COLUMBIA, SC — A veteran federal judge has removed himself from presiding over what promises to be a highly publicized case – the lawsuit brought by a lesbian couple challenging South Carolina’s laws that make gay marriage illegal.
Federal Judge Joe Anderson of Columbia said he recused himself, because as a member of the executive board of the Indian Waters Council of the Boy Scouts of America – which covers five Midlands counties – he recently took a position in Scout discussions over whether local Scouts should admit gay Scouts and have gay Scout leaders.
“I voted for the national policy, which at present is to admit gay Boy Scouts but not have gay Scout leaders,” Anderson said. “It was very controversial, and we lost some churches that sponsor us because of it.”
Also, Anderson said, one of the plaintiffs in the case is a Scout leader in Kershaw County, and earlier this year, she brought her partner to a Scout meeting.
“That caused some parents to protest, and they brought their complaint to the Scout board that I’m on,” Anderson said. “We had to remove her as a Scoutmaster.”
Anderson said no one objected to his being the judge and he made the decision on his own.
“I still think I could have been fair,” Anderson said, “but the test for recusal is could somebody have reasonably questioned whether you were impartial going into the case, and I felt that was the reason I needed to step aside.”
Anderson will be replaced on the case by U.S. Judge Michelle Childs, an appointee of President Barack Obama. She has served since 2010.
University of South Carolina School of Law ethics professor Greg Adams said Thursday he agreed with Anderson’s decision, because the legal standard is whether someone could reasonably question his participation.
It’s too bad he won’t hear the case, Adams said, because of all the federal judges in South Carolina, Anderson is regarded as the “best of the best.”
Anderson, one of the state’s senior and most respected federal judges, has presided over numerous complex and well-publicized cases in his 27-year career. He was appointed to the bench in 1986 by then-President Ronald Reagan.
“He would have put that intellect to work and decided what the best approach was.”
The lawsuit, filed in the Columbia division of federal court in late August, was brought by Katherine Bradacs, a trooper with the S.C. Highway Patrol, and Tracie Goodwin, a former school resource officer with the Richland County Sheriff’s Department. The couple was legally married last year in Washington, D.C., according to the lawsuit.
Gov. Nikki Haley and Attorney General Alan Wilson are named as defendants.
The lawsuit challenges the state’s Defense of Marriage Law and a 2006 amendment to the state Constitution that expressly banned same-sex marriage. That amendment passed by a 78 percent majority.
Married couples have numerous basic rights and privileges that non-married couples don’t have – among them hospital visitation, retirement benefits and being on a family member’s health insurance policy.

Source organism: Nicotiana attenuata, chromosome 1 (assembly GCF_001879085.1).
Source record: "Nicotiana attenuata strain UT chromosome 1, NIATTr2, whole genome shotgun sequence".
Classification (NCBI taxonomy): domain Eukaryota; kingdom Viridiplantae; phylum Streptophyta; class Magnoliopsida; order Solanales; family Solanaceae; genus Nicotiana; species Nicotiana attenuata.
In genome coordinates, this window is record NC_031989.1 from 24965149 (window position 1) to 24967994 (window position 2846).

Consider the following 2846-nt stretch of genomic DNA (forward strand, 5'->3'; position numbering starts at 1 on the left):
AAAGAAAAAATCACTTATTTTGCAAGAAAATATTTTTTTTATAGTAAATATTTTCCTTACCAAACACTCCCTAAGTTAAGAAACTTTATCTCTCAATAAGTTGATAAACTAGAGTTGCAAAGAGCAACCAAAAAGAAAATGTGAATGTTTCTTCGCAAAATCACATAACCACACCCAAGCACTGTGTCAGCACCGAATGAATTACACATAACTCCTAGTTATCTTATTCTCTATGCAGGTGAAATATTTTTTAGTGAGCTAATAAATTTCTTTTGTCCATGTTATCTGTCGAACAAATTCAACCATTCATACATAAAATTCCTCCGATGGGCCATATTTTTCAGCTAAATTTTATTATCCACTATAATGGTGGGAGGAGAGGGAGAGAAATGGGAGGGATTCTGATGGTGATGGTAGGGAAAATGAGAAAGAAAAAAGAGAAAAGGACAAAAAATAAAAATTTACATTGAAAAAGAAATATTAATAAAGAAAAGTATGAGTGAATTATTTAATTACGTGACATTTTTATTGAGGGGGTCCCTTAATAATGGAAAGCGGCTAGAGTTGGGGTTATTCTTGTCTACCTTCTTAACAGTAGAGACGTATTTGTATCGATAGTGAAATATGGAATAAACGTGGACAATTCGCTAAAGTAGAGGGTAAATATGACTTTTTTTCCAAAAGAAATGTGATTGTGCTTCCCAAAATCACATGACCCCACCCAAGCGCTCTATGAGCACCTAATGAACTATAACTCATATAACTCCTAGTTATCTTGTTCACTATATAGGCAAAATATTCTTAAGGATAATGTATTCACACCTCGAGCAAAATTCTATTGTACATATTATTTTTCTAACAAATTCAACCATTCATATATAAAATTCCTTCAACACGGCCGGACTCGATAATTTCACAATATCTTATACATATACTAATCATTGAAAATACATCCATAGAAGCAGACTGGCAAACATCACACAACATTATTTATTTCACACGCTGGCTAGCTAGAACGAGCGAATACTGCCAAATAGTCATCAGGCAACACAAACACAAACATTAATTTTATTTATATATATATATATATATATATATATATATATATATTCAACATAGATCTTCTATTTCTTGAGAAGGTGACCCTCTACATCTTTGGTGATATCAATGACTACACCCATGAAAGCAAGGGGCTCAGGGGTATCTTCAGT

In the past few years, same-sex marriage has been made legal in 13 states and the District of Columbia. It is still banned in 35 states, and two states have no policies, according to news reports.
In June, a U.S. Supreme Court decision struck down the 1996 federal Defense of Marriage Act. And the federal government declared earlier this year that all same-sex couples who are legally married will be recognized as such for federal taxes.
Normally, judges recuse themselves from presiding over a case for matters like having a financial interest in one of business parties to a lawsuit, or if they are friends or relatives of one of the lawyers involved.
Ironically, one could argue that Anderson’s position in the Scouts case – favoring admitting gay Scouts but at the same time being against allowing gays to be Scout leaders – is a position that comes down on both sides of the issue.
Anderson said he thinks he did the right thing because judges have to be impartial.
“The whole judicial system takes off from the position that you have a neutral decision-maker who doesn’t have any preconceived opinions one way or the other,” Anderson said. “It’s important for the integrity of the courts.”
Anderson no doubt knew he was giving up one of those cases that come along only rarely in a judge’s lifetime, Adams said
“This is the Brown vs. Board of Education lawsuit of our age,” Adams said, saying that – as in segregation – the same-sex marriage issue pits evolving societal values against older societal values solidly enshrined in law.
Childs, who is replacing Anderson on the case, “will do a very thoughtful job, deciding the case on the facts and the law,” said Adams, who taught Childs at USC’s law school.
However Childs decides, the case will undoubtedly be headed to the U.S. Supreme Court. Similar cases are being brought around the country.
“The purpose of bringing this lawsuit is not to get a federal judge to strike down the S.C. state law. The purpose is to bring the issue before the U.S. Supreme Court,” Adams said.
Reach Monk at (803) 771-8344